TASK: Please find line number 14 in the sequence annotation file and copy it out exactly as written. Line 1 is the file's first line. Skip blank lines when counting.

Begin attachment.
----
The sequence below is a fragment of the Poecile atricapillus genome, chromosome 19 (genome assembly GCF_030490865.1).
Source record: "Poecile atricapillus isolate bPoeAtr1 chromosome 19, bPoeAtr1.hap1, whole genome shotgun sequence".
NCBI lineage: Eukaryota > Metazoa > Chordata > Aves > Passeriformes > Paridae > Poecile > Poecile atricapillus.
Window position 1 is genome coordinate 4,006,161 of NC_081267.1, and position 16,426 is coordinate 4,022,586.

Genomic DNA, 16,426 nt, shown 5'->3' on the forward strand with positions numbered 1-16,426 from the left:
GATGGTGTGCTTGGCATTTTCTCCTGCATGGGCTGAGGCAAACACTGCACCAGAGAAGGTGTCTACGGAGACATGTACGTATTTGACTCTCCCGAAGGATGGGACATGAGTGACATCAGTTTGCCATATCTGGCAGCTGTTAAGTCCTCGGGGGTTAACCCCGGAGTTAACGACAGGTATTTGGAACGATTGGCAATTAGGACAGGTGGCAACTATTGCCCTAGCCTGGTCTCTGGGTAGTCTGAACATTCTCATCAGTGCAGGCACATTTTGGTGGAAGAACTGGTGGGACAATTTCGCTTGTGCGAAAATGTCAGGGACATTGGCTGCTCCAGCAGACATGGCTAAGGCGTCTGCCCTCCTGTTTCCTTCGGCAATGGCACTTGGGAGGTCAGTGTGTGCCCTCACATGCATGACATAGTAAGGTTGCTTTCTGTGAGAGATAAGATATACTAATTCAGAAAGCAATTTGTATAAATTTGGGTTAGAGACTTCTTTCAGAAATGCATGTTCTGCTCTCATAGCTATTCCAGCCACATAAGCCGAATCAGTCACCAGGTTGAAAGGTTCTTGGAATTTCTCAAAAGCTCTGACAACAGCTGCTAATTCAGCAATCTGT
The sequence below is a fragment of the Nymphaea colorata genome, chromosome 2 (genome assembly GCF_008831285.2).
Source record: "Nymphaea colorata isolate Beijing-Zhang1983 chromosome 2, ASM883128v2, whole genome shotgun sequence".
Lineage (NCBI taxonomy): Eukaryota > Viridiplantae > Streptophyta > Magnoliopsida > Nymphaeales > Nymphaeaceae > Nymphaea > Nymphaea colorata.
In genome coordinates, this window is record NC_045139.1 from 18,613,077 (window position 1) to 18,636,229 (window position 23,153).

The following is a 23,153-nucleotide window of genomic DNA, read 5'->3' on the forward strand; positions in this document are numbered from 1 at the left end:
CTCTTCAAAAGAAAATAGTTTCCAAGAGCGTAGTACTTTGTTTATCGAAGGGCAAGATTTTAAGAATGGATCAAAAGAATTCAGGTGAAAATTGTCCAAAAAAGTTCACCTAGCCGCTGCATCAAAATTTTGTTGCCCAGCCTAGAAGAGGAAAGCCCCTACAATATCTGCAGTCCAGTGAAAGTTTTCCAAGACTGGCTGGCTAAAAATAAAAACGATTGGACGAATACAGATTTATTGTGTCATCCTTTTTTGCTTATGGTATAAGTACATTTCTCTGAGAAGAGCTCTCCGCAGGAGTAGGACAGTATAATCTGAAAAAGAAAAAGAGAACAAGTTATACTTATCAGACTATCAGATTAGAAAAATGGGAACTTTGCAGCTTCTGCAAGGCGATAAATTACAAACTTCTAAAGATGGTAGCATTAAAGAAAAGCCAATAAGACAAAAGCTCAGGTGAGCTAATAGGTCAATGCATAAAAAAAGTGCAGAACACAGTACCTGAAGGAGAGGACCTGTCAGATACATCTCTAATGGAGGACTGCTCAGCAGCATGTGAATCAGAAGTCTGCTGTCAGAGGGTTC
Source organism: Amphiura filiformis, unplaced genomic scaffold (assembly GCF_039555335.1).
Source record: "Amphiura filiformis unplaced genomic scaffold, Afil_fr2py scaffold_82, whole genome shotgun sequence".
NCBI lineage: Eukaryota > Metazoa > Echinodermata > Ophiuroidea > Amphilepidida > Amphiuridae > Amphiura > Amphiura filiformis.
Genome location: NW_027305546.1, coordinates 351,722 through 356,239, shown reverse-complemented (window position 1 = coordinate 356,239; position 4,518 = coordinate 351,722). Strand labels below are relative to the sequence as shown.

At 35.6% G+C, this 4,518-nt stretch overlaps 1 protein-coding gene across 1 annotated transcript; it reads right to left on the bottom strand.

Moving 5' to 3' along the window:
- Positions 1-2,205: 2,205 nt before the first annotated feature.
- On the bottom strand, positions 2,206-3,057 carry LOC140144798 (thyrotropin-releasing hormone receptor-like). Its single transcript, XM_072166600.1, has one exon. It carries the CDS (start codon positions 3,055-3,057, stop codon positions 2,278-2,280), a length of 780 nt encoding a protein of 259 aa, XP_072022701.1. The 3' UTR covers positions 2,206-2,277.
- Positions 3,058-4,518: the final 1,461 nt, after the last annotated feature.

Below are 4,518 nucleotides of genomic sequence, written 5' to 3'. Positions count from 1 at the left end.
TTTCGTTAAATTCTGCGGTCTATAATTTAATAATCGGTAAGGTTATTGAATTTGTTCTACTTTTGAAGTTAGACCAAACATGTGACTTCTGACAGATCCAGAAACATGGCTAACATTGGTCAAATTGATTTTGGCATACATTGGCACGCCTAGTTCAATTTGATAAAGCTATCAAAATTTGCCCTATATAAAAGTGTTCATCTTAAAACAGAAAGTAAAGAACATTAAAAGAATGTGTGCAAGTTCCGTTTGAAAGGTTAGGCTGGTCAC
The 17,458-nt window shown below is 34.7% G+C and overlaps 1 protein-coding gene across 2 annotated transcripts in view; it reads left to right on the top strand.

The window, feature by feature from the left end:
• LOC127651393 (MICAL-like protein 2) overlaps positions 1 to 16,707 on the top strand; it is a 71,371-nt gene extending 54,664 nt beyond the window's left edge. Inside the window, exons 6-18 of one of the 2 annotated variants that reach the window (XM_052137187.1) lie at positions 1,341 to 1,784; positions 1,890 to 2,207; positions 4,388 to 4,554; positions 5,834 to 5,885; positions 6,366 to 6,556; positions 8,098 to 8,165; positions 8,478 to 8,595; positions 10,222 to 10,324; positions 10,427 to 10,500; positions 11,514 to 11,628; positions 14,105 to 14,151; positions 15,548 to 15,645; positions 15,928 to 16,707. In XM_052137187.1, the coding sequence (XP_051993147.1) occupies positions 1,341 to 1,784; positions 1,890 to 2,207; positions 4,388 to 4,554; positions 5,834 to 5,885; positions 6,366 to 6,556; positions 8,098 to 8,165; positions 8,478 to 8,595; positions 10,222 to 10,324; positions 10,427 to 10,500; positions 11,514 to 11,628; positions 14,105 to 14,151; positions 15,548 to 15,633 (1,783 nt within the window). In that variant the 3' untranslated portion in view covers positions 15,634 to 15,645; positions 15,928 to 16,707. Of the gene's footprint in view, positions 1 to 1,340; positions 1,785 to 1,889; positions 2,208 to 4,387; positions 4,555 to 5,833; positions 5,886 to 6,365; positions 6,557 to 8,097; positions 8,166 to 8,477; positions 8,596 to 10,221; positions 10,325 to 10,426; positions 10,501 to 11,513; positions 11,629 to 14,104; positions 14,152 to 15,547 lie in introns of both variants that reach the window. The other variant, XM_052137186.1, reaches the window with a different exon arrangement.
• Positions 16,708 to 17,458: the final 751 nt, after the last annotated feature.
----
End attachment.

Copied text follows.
Source record: "Amphiura filiformis unplaced genomic scaffold, Afil_fr2py scaffold_82, whole genome shotgun sequence".